Beyond Season Eight

Looking past the final season of Stargate SG-1, the suggestion of producing a second feature film of Stargate has been raised again.   The concept has already proven its success on the big screen, with the original Stargate movie being a blockbuster in 1994.   The series, following in 1997 (with ShowTime), expanded the Stargate universe and the concept of gate travel far beyond the original film, and introduced a wealth of new allies, enemies and moral dilemmas.   With Richard Dean Anderson, in the lead role, the show went from strength to strength, and early on showed indications of being a perfect team dynamic to return the concept to the big screen.

Double Secret and Gekko Productions would like to petition the current team of SG-1 writers to submit a number of possible story outlines, to be considered for a feature film of Stargate SG-1.   These writers have clearly shown great talent in writing feature length episodes within the confines of series television.   This can be seen particularly in the premiere episodes for seasons five, six and seven (Enemies/Threshold; Redemption (Pt I & II); Fallen/Homecoming).   And, if the writers are given a little room to move we are sure they will come up with a number of stories for consideration.

With these possible movie stories in hand Double Secret Productions and Gekko Productions, Sci-Fi Channel and MGM, could return to the table in a year’s time.   If season eight goes ahead, this would be the half way point for the season and that would enable ratings to be studied again to reflect on whether a movie would still be profitable for all concerned.   Assuming that ratings were still favorable, the movie storylines would then be available to consider, and once a storyline was decided upon it would go into scripting.   With all the core actors from Stargate SG-1 agreeing to sign on for a movie, filming could begin in February 2005.   The second feature film in the Stargate saga would be ready to be released for Christmas 2005.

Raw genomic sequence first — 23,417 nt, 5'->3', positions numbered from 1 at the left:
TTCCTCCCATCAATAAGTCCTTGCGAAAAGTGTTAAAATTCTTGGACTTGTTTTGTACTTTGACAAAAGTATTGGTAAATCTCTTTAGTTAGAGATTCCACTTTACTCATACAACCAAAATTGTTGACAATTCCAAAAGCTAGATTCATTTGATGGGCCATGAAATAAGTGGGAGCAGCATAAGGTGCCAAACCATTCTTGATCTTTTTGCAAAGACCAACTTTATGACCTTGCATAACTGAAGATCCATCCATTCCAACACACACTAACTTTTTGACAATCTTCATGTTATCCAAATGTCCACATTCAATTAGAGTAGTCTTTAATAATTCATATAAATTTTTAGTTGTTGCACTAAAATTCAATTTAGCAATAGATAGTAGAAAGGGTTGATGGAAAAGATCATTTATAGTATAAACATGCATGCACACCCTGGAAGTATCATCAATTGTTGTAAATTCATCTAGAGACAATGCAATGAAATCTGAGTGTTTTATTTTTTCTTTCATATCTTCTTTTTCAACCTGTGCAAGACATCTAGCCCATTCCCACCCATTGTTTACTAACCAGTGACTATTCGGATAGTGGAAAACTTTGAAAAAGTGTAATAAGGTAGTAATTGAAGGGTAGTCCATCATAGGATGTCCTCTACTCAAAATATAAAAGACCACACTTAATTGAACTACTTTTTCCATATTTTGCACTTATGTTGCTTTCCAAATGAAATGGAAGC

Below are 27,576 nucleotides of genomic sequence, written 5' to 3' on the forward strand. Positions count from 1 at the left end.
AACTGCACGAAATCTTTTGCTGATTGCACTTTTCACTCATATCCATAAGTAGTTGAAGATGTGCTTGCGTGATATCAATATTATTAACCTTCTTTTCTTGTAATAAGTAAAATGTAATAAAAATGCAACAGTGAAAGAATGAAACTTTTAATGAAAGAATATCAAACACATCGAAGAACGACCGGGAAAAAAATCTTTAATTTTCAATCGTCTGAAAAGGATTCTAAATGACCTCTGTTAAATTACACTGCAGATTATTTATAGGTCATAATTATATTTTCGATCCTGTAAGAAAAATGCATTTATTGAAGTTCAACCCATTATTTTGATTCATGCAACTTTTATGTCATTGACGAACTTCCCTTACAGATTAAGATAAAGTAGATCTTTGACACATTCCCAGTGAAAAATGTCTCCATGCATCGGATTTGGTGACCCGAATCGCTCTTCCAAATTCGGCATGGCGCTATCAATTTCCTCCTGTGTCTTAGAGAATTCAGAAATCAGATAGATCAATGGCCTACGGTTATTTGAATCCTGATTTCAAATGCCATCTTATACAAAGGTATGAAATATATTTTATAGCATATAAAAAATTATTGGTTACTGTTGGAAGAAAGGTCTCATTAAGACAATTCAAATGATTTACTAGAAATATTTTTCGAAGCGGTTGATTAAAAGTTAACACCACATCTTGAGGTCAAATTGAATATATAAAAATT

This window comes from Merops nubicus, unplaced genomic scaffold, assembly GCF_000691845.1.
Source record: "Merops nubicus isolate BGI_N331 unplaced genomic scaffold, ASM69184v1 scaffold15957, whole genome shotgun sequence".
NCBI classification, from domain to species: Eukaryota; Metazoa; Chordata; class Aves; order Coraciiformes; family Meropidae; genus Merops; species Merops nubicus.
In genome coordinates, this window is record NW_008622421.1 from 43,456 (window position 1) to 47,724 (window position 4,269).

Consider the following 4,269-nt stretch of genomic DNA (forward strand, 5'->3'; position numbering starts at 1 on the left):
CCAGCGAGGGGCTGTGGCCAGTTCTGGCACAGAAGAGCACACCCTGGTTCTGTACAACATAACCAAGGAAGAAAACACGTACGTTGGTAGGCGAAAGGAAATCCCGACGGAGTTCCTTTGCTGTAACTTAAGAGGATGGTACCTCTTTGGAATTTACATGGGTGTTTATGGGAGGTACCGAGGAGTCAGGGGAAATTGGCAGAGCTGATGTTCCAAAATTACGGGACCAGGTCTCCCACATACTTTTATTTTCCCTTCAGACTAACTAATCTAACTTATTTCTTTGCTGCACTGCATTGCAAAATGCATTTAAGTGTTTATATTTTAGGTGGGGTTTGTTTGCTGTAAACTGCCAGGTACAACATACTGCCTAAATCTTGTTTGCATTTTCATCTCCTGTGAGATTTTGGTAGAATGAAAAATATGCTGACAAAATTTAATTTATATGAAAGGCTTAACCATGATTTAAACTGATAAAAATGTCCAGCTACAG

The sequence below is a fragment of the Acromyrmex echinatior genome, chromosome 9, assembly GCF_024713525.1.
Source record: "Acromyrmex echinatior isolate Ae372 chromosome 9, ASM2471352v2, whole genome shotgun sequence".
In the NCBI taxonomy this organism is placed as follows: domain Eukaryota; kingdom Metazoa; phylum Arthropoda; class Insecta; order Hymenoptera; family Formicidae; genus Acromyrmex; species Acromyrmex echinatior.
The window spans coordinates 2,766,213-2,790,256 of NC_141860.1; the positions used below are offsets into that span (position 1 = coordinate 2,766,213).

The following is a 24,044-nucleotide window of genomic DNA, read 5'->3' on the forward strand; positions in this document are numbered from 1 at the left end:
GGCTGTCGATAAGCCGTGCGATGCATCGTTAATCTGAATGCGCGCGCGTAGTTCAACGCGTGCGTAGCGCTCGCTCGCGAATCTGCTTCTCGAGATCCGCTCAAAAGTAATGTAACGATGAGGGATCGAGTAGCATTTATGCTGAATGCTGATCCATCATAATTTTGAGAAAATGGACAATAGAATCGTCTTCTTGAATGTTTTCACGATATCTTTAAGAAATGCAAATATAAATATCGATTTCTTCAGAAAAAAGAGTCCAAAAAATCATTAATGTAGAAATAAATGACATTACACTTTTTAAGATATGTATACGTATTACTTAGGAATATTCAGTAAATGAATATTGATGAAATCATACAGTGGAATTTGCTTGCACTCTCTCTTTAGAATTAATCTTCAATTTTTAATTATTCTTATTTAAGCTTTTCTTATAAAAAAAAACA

Stargate SG-1 has already been translated into an animated series (Stargate Infinity), and a spin-off series (Stargate Atlantis) is due to debut in Fall Season.   This returns to the idea of Stargate SG-1 becoming a franchise, and to that end it would be ideal to look at keeping some plotlines open to possibly translate into a series of movies, again like the series of ten Star Trek movies.   Most television series show declining numbers as they draw to an end, whereas Stargate SG-1’s strong ratings indicate the series is far from running out of ratings winning plots and character development.   The critics and the fans are the best indicators of a shows success and they believe it is too soon for Stargate SG-1 to leave the television screens.   Critics, and fans alike, have also all agreed the SG-1 team would be a welcome addition to the cinema.

Note (2011):

Stargate SG-1 completed 10 seasons, running from 1997 till 2007.  This was followed by two straight to DVD film releases, The Ark of Truth and Continuum, both in 2008.  The 1st spin-off, Stargate Atlantis (SGA), started in 2004 and ran for 5 seasons, ending in 2009.  Then Stargate Universe (SGU) began in 2009, and ended in 2011 after completing it's second season.

Disclaimer:

Please note - I have no connection to the SyFy / MGM show Stargate SG-1.   I am just a fan of the show, the creators, and the people involved in the show, and so used my interest in this area to put together a piece for my Writing assignment at university.

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beth@ebcxm.com